Pearl Harbor

Topics: World War II, Empire of Japan, Attack on Pearl Harbor Pages: 2 (463 words) Published: May 3, 2010
The Mastermind behind Pearl Harbor: Isoroku Yamamoto
By Amal Musa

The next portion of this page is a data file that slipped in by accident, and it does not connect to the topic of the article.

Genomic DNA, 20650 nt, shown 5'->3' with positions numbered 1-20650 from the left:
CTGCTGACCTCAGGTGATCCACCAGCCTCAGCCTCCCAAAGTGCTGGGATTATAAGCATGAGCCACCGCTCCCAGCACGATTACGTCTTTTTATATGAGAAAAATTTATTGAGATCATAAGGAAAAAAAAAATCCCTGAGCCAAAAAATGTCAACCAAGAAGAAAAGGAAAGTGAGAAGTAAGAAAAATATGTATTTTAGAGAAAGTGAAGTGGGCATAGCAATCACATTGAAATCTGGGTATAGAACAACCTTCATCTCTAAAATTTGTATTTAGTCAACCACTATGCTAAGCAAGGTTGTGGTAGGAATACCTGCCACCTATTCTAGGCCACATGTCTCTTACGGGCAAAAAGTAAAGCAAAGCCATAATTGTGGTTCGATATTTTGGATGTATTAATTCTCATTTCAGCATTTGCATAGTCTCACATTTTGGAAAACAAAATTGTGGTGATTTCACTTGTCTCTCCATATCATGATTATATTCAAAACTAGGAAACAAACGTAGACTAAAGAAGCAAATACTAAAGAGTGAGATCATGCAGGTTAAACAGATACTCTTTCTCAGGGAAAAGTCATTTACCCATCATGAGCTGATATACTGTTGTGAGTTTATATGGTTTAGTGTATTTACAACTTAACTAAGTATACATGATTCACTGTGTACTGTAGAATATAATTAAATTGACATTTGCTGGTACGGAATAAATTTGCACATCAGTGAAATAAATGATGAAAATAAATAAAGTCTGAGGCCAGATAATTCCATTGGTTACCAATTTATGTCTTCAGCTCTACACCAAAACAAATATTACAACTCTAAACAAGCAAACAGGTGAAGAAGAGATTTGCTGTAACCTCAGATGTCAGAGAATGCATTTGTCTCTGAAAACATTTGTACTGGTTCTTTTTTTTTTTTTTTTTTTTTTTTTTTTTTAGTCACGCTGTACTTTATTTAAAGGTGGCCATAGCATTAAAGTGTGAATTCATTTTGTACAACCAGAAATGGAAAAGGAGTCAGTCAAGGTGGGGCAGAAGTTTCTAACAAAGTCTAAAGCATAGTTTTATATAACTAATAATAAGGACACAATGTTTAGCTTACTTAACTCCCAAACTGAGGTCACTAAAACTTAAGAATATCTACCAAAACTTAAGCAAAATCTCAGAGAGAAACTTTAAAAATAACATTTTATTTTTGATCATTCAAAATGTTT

Isoroku Yamamoto, born as Isoroku Takano, was Japan’s greatest naval strategist. He is considered by far the most outstanding Japanese naval commander of World War 2. Yamamoto shifted World War 2 a whole new level. Major advancements in Technology brought new techniques and weapons in war such as Japans air force. Let’s not forget, he was even able to bring the United States into war, when earlier he stated, "We can run wild for six months or a year, but after that I have utterly no confidence. I hope you will try to avoid war with America". Isoroku Yamamoto was born in Nagaoka, Niigata, Japan. His father was Sadayoshi Takano, an intermediate samurai of the Nagaoka Domain. In 1916, Isoroku was adopted into the Yamamoto family (another family of former Nagaoka samurai) and took the Yamamoto name. It was a common practice for Japanese families lacking sons to adopt suitable young men to carry on the family name. In 1918, Isoroku married a woman named Reiko with whom he had four children. He enrolled at the naval academy in 1896. Surprisingly, Isoroku was American educated as well at Harvard university from 1919-1921. He studied English and also became familiarized with the United States. Yamamoto learned about its strengths and weaknesses better than any other Japanese officers. Later this would help him carry out the bombings of Pearl Harbor. In 1921, Yamamoto returned to Japan and wanted and did specialize in the new field of military & naval aviation. Yamamoto was an advocates of peace and who was fundamentally opposed to war with the United States by reason of his studies at Harvard University , his tour as an admiral's aide, and his two postings as a naval attaché in Washington, D.C. Yamamoto participated in the London conference of 1930 and 1934. Yamamoto opposed the invasion of Manchuria in 1931, Second Sino-Japanese War in 1934, and the 1940 Tripartite Pact with Nazi...
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